Picture #2

In 1779, Solomon and Anthony enlisted and served eight months in the campaign against the Indians to stop their massacres. Referred to in, “A History of Spartanburg County” page 22, William, Solomon and Anthony are all listed as Revolutionary war veterans. Hopkins Crocker becoming of age, married and was listed as living in Union County in 1790.

The U.S. 1790 Census of Spartanburg District  showed;
Arthur  Crocker  Sr, had  2  free  white  males  over 16, 1  free  white male under 16,
4 free white females; Obviously, Arthur Sr. had remarried.
William Crocker,  had  1  FWM  over  16,  2 FWM  under 16, 3  FWF.
Solomon Crocker, had 1 FWM  under 16, 1 FWM  over  16,  5  FWF.
Anthony Crocker, had 1 FWM  over 16, 1 FWM  under 16, 2  FWF.
Authur Crocker Jr. had 1 FWM  over 16, 1  FWF.

An affidavit on file in the S.C. Archives, states that during the time of the Revolution, three members of the Tory Party violently took Anthony Crocker’s rifle from him.

Arthur Crocker Sr. and Arthur Jr. died and William had left the state before the 1910 census. By 1844, two of Anthony's and half of Solomon's children had left the state. Hopkins and his family remained in Union county.

Family legend is that Arthur Sr.  had a fourteen year old daughter who was killed by a British Soldier. Legend tells us that she had gone to the spring for water when a British soldier killed her lest she tell others about their whereabouts. She was the first person to be buried in the original Crocker’s family cemetery which is located just a short distance south- of Richland creek on S.C. highway #108 and is engulfed by woods today. Some twelve or more graves, in which the remains of some of the first Crockers to arrive in Spartanburg County lie, are still visible. (See Picture # 3)


Across the creek stands an old log cabin house which was built by John Crocker who was born in 1803 and was the son of Solomon Crocker.  Built on part of the original land grant, the exterior has been covered with siding and additions have been made but his name remains inscribed on the chimney, (See Picture #4). I was told by one of the descendents that old tools brought from England by some of the family were still in the house and that papers forbid the sale of the property.  It is to pass from generation to generation going to the next oldest, blood line kin.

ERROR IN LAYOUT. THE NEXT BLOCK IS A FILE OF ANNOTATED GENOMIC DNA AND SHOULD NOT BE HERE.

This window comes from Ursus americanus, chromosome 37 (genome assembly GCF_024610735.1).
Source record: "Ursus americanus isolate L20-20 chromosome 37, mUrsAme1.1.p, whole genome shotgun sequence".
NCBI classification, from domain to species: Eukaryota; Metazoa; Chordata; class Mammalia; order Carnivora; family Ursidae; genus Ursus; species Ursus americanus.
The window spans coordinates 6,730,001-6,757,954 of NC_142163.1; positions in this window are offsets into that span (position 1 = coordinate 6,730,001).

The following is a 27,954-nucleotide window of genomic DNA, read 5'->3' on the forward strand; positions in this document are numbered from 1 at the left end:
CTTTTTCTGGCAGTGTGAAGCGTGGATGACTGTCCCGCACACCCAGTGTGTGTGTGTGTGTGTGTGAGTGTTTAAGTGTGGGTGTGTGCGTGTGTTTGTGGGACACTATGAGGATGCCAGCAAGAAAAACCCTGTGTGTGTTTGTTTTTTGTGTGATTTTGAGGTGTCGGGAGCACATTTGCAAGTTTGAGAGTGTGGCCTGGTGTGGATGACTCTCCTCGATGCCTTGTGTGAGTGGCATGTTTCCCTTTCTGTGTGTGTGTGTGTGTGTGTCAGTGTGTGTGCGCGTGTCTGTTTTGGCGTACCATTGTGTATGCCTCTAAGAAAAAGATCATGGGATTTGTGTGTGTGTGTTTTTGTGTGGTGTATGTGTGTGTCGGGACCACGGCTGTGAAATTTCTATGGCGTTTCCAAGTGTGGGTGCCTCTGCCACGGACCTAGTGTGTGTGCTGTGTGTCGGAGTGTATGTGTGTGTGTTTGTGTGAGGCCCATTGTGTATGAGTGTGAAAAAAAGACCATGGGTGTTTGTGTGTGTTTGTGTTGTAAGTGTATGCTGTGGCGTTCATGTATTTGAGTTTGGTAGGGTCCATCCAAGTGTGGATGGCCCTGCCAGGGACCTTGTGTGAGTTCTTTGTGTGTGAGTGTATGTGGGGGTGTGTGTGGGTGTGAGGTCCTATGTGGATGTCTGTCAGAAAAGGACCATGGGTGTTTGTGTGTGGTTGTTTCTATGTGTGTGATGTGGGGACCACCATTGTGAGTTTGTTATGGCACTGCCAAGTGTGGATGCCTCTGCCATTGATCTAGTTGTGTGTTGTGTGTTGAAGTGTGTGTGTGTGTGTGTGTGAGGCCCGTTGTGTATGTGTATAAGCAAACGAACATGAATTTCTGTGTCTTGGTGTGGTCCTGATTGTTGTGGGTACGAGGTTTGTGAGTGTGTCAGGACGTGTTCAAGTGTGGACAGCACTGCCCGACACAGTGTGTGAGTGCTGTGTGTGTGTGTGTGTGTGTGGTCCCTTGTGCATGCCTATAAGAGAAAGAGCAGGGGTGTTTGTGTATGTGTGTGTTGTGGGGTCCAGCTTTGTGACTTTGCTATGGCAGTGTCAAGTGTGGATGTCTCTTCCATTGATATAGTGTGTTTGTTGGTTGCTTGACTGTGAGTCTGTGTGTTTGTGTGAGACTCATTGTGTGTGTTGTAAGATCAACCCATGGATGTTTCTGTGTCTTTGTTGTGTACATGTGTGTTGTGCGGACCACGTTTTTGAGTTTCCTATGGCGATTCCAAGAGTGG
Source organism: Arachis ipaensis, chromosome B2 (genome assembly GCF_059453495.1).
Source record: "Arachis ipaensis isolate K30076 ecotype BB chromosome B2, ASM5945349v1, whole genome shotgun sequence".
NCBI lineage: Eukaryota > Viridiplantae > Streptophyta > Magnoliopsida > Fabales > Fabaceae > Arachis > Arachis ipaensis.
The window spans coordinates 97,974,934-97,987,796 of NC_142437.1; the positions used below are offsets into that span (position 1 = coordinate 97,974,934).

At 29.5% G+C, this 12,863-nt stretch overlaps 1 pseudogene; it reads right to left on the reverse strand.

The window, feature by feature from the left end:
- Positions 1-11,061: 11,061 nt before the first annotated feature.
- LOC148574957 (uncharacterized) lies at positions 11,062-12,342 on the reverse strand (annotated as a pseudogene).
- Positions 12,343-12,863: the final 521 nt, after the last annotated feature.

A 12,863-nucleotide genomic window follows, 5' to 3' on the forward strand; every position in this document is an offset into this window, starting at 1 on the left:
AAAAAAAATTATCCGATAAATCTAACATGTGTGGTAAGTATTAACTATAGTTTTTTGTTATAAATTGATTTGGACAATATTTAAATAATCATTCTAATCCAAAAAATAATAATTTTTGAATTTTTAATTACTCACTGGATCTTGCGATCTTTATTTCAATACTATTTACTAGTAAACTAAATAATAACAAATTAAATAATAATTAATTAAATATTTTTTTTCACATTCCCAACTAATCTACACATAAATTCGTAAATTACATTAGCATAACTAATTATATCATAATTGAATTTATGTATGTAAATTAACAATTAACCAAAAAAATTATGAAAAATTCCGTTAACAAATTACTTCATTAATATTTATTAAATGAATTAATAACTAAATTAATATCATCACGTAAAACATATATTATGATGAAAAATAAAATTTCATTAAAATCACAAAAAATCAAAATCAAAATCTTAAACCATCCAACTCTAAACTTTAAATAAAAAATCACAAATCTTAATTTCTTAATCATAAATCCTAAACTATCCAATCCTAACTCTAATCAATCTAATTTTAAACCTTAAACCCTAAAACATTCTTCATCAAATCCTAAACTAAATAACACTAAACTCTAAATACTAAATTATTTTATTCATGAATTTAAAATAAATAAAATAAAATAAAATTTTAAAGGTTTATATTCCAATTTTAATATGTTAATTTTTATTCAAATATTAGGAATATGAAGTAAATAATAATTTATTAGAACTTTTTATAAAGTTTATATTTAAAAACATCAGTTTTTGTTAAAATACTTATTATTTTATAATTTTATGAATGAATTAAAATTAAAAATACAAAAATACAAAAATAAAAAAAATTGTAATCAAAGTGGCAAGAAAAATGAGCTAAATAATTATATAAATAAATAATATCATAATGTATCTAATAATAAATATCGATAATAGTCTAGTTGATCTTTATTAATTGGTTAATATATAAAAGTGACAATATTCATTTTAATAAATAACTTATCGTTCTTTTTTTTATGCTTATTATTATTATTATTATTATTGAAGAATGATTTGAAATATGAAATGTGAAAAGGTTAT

Records show that William Wilburn Crocker, my great grandfather, was born in 1817 near Bivingsville and had moved into the village before his death. He was the son of Anthony Crocker, (1758-1847) and the grandson of Arthur Crocker Sr. (?-1794). He was the father of Albert Wylda Crocker (9-7-1847+4-9-1926) who was the father of Albert E. Crocker, (2-23-1890+5-17-1976) who was my father.

Map of Picture Locations

In the Carolina Spartan, an obituary on Wednesday April 24,1889 read; “Mr. William Crocker died at his home at Glendale last Wednesday night. He was found dead by his bedside Thursday morning. He was about 70 years old.”

Click on this link to see the story of Albert E. Crocker and his family.

Return to Glendale Homepage

This web site has been started as a public service to share the story of Glendale. The web master and person to contact about putting information on the web site is Mary McKinney Teaster.  Contact her at: or by telephone at (843) 873-8117. See more information about Mary and her Glendale connection at Mary McKinney Teaster.